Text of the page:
U.S. v. Garcia-Hernandez, No. 08-50190 (6-25-09). The 9th (Ikuta joined by Kleinfeld and Bea) affirm a conviction for 1326 against a challenge for insufficiency of the indictment and admission of the statement. The indictment failed to allege the prior felony conviction. The 9th held that Almendarez-Torres controlled in that the prior conviction was not an element of the offense, and the judge can assess the prior at the time of sentencing. As for the statement, it was admissible, even with a McNabb-Mallory violation. The defendant had been apprehended on a busy day at the California (Calexico) border, and by the time his criminal record was run, it was past six hours. The delay was not unreasonable given the crush of apprehensions (five times as many) and that the delay was a result of administrative and then criminal processing rather than interrogation.
U.S. v. Cruz-Gramajo, No. 07-50381 (6-26-09) et al. In 1326 convictions, the Guidelines have no end of ways to hammer the defendant with criminal history adjustments. Points are added if they have been convicted of crimes after their return but before being found, and with committing the 1326 offense while under a state sentence even if they are found while serving that sentence. Defendants that got such adjustments attack them here on appeal, arguing that the adjustments are actually "relevant conduct" to the offense because it was during the continuing nature. In addition, defendants argue that it is error to get the adjustment for being under a sentence if they are serving the sentence while found. The 9th (Hall joined by N. Smith) reject the arguments. The focus was on the application notes, structure of the Guidelines, and the fact that the harm of 1326s are not continuing. The harm of 1326 is not related to a continuing or compounding harm. This accords with the approach of the 5th circuit. Dissenting, Pregerson argues that the Guidelines definition of relevant conduct should apply, and that the Supremes have rejected this definition in another similar statute that came from the 9th. Pregerson also looks to common sense and the fact that the defendant who gets a conviction while here illegally and serves a sentence has not, and cannot, leave to return and be found.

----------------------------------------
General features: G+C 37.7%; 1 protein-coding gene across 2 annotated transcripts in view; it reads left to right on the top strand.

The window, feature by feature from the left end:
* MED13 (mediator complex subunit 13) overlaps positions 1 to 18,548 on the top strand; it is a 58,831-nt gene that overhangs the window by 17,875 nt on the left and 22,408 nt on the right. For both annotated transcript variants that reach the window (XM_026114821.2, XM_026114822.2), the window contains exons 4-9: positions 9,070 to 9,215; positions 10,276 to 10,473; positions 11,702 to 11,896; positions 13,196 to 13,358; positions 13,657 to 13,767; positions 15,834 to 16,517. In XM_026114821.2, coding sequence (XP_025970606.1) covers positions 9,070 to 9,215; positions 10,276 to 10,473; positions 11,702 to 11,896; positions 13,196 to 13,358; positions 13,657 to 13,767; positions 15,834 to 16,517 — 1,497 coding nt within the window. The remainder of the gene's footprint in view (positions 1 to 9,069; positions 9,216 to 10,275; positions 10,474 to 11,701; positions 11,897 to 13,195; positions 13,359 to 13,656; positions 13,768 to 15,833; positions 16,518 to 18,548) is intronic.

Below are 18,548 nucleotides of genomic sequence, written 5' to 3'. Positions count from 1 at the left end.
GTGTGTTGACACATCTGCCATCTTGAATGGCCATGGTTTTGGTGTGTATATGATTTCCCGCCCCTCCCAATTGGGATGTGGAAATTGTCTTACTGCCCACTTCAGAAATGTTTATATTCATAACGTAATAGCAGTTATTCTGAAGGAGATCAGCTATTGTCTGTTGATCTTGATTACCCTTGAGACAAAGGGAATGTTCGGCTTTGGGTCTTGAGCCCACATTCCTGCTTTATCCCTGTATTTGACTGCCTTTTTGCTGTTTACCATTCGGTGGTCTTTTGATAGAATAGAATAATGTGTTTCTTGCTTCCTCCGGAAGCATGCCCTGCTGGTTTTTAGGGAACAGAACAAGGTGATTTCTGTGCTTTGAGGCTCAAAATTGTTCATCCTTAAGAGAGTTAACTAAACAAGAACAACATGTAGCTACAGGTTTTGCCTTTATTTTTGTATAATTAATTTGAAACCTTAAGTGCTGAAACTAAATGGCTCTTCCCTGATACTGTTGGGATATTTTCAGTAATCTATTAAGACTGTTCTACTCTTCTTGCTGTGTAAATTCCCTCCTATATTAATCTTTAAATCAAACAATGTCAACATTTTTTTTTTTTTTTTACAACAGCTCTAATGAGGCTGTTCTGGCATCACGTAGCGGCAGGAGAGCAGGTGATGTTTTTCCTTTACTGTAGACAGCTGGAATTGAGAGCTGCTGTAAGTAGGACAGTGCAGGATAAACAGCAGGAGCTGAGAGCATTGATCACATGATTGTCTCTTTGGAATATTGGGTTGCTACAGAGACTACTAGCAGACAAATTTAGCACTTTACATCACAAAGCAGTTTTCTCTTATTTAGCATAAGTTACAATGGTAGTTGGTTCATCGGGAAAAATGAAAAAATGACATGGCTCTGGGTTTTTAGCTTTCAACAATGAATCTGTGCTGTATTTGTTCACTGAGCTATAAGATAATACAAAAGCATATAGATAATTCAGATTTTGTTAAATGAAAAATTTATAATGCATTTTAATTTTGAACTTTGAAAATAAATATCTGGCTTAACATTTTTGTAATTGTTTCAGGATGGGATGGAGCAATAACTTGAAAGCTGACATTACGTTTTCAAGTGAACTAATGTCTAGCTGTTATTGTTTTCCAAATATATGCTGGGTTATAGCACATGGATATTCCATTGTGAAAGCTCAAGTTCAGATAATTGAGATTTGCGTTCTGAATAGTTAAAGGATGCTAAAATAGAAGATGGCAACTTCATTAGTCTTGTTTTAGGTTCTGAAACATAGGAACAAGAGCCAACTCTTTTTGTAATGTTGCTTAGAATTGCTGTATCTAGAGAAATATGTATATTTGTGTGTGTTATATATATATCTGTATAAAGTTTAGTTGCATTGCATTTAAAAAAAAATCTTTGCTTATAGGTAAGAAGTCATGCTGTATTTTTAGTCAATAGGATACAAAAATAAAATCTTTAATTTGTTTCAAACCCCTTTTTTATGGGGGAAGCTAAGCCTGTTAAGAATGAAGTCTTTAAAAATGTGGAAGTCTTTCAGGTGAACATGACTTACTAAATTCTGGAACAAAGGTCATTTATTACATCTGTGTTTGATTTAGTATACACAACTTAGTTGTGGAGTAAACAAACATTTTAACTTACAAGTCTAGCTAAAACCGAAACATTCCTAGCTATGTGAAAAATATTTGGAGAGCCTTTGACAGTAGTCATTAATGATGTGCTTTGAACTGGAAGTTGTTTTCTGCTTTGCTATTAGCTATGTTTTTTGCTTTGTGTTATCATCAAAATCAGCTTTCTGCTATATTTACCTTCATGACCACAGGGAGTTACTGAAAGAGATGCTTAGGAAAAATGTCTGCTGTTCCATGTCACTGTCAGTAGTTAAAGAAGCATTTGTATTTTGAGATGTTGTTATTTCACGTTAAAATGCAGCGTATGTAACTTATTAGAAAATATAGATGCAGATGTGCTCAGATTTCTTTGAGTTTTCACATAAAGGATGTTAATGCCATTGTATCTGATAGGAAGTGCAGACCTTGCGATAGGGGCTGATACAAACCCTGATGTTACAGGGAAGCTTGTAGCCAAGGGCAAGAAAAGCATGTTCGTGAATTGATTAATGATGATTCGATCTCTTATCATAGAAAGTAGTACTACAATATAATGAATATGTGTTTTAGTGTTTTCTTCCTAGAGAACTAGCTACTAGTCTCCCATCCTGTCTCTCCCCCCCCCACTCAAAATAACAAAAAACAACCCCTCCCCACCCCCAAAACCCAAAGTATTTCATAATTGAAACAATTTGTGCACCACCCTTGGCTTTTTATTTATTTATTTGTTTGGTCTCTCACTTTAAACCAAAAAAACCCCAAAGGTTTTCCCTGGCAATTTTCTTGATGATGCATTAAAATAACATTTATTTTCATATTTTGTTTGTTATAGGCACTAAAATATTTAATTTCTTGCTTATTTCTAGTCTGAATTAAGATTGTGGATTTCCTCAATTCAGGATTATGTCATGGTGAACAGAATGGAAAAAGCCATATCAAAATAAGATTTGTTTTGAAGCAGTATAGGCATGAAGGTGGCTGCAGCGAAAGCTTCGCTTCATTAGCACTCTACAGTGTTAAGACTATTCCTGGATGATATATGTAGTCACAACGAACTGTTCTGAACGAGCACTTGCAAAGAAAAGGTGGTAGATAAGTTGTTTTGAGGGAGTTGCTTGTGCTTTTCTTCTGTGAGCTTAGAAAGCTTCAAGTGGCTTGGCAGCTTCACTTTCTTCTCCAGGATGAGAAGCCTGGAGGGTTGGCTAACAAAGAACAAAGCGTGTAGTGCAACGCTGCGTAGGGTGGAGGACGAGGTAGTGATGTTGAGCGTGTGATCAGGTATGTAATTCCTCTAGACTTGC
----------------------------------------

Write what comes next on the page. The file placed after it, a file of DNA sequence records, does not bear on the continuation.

Although the appeals lost, the AFPDs from C.D. Ca (Los Angeles) made impressive arguments rooted in the Guidelines own statutory language.
U.S. v. Showalter, No. 08-50109 (6-26-09). The 9th rejects another attempt to get out of a plea for a fair and just reason. The 9th (Thompson joined by Pregerson and Fogel) hold that "new evidence" does not include here witnesses who were readily available at the time of the charge and plea decision. Also, a recalibration of the strength of the government's case is also not a fair and just reason. The 9th does remand for resentencing because the adjustment in this fraud sentencing for 50+ victims was not supported by evidence but was speculation.